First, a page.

After giving in to sin in “Oh My God” and partying their minds out in “Dumdi Dumdi,” (G)I-dle are back. This time, with less of the intensity that dominated their recent singles. Instead of pomp, they embody vulnerability in “Hwaa,” a lush and subdued MV that is meaningful in its simplicity, stillness, and references. Here, they let emotion and imagery (a pleasant mix of nature and history) do most of the talking, and for the usually loud group, it surprisingly works.
The track is a follow-up of sorts to 2018’s “Hann,” (leader and co-writer Soyeon suggests listening to the two songs back-to-back) but where “Hann” sees the girls dwell in bitterness and resentment after being abandoned by a lover, “Hwaa” has them admit to the wreckage of loss and change for the better, even though time feels frozen at the wake of this split. Through seasonal changes and some cultural references, “Hwaa” tells the story of how they put up with the coldness of heartache (winter), bloomed in the radiance of growth (spring), and eventually blazed in the light of renewal (summer).
The MV begins by presenting (G)I-dle against the icy backdrop of an endless tundra — another reference to “Hann” which, aside from “alone”, can also mean “coldness” or “grudge”. Soyeon’s impossibly long and braided hair wraps itself around a lone tree, suggesting that an age-old pain keeps her trapped and unable to move on. Backed by a steady bass and bare, haunting melody, she sings of a deepening darkness made worse by the “cruel, winter wind.”
As the song progresses, the hann slowly transitions into hwaa, which can mean “anger” or “flower” in Korean. Playing with this double meaning, they alternate between “bloom” and “burn” in the chorus while flailing their arms and twisting their torsos to form what could either be a flower standing its ground amidst a cold, harsh wind, or a wild flame, burning madly on its own. The ambiguity seems intentional, but whatever it is, it has successfully melted the frost and made way for the flora to grow.
By the second half of the MV, the mood shifts into something warmer and braver. “I shall make a fire, a bigger fire to win back spring that I’ve lost,” Yuqi sings, and shortly after Miyeon appears in a shock of color — still cold judging by her pallor, but vibrant and regal in a floral print dress. Fittingly, she’s also sporting a Hime cut, a traditional Japanese hairstyle reserved for the most powerful of women at the time. When the other girls join her in the second chorus, armed with florals and zest of their own, they seem invigorated, bouncing with renewed fervor.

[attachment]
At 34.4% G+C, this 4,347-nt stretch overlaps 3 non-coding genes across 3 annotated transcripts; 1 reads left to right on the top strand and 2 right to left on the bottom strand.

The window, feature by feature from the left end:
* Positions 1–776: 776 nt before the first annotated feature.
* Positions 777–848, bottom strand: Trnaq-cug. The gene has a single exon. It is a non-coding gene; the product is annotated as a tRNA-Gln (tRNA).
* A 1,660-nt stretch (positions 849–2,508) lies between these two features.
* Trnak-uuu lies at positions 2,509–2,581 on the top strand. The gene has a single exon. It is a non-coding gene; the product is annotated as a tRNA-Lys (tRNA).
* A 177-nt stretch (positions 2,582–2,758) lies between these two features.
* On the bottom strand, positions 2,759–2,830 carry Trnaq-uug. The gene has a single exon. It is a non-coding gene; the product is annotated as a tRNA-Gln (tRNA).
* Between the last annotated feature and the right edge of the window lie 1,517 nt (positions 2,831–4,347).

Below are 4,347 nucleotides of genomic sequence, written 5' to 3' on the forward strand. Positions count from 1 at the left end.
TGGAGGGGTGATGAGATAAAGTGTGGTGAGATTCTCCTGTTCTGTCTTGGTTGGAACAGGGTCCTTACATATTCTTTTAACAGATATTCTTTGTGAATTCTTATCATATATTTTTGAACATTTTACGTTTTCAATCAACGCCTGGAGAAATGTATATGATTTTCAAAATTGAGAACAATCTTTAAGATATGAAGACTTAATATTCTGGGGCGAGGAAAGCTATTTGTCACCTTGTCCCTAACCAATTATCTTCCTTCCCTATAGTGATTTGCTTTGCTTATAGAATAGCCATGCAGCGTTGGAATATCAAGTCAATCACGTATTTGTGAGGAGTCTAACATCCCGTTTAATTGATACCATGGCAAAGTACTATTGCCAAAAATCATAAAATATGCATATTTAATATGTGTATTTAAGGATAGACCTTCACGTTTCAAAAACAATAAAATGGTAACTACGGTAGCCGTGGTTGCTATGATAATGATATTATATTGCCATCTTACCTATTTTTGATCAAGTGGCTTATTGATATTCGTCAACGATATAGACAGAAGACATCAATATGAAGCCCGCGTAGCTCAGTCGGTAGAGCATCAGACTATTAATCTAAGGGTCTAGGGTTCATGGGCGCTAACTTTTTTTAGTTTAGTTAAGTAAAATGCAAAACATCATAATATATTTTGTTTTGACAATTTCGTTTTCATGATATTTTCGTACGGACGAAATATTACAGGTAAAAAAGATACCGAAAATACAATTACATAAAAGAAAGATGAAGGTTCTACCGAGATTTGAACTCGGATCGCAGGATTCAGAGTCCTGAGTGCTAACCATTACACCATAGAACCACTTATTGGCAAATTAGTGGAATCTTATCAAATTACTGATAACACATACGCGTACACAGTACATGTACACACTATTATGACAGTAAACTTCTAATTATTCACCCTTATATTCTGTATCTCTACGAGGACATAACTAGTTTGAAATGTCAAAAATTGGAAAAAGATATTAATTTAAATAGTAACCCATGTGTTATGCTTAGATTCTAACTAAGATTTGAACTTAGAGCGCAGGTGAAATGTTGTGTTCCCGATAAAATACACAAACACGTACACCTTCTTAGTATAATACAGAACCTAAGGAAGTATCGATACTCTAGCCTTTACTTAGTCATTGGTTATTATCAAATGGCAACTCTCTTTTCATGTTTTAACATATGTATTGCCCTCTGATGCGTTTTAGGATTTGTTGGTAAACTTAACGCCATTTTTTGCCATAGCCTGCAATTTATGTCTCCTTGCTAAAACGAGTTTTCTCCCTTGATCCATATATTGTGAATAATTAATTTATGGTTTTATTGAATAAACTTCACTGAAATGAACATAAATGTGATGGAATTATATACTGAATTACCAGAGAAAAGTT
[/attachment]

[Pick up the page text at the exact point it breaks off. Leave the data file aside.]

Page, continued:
It looks like the sun is starting to shine on (G)I-dle, and sure enough, as the bridge rolls in, the icy-blue scene is replaced by an orange-red glow, as hot and fiery as Minnie’s new locks. In the outro, the girls are decked in royal red-and-gold outfits—celebratory colors in many parts of Asia—and they are nothing short of blinding in their current, flourishing state. It’s a fantastic scene to behold, except maybe for their lover who has presumably burned to ashes by now.
The story is admirably clean and straightforward, a refreshing move for the group, though if something feels a bit off, it may be fire’s odd placement in the final leg of their evolution. Typically, someone would have to burn through their rage before blossoming into a new person — sort out the anger before finding peace — but (G)I-dle are anything but typical, so instead of ending things on a peaceful, pretty note, they resort to a bang and suggest an upcoming reckoning.
Given their implacable urge to “light up a fire” and the MV’s abrupt end, it wouldn’t come as a shock if they came out with a third song to bookend this seeming trilogy, with “Hwaa” serving as the midpoint between anguish and chaos—the proverbial calm before the storm.
After all, it’s this understated and controlled elegance that is the secret to “Hwaa’s” success, due in large part to the clear seasonal narrative, sure, but also helped by the rich East Asian-inspired references sprinkled throughout the MV.
For one, the faint sounds of traditional Korean instruments such as danso and kayagum can be heard in the background, texturizing the EDM track and transforming it into a modern-day hymn. Costumes like the Chinese oil-paper umbrella and Han-era veil add poise and character to the already visually pleasing MV. At a crucial moment, we even see Miyeon surrounded by sea of a Seigaiha waves, a symbol of power and resilience in ancient Japan.
After boldly (and rather dangerously) experimenting with different cultures, the girls are finally in their element here. Not only does the entire look feel authentic and true, it also perfectly captures the restive power and gentle ferocity of a broken heart. In less capable hands, the two visual concepts at play here—nature and history—could clash and confuse, but paired with beautiful lyrics and a delicate melody, they achieve harmonious and vivid grace.
With its acute stillness and sentiment, “Hwaa” may not deliver the unique girl crush flavor fans have come to love about (G)I-dle, but as the layers of theme and references have shown, the group’s indelible spark and ingenuity are still here, subdued but potent. Only time will tell whether it will remain to be an artistic anomaly or if it will, indeed, be a stepping stone to something grander. In the meantime, it sits and stirs in deep emotion.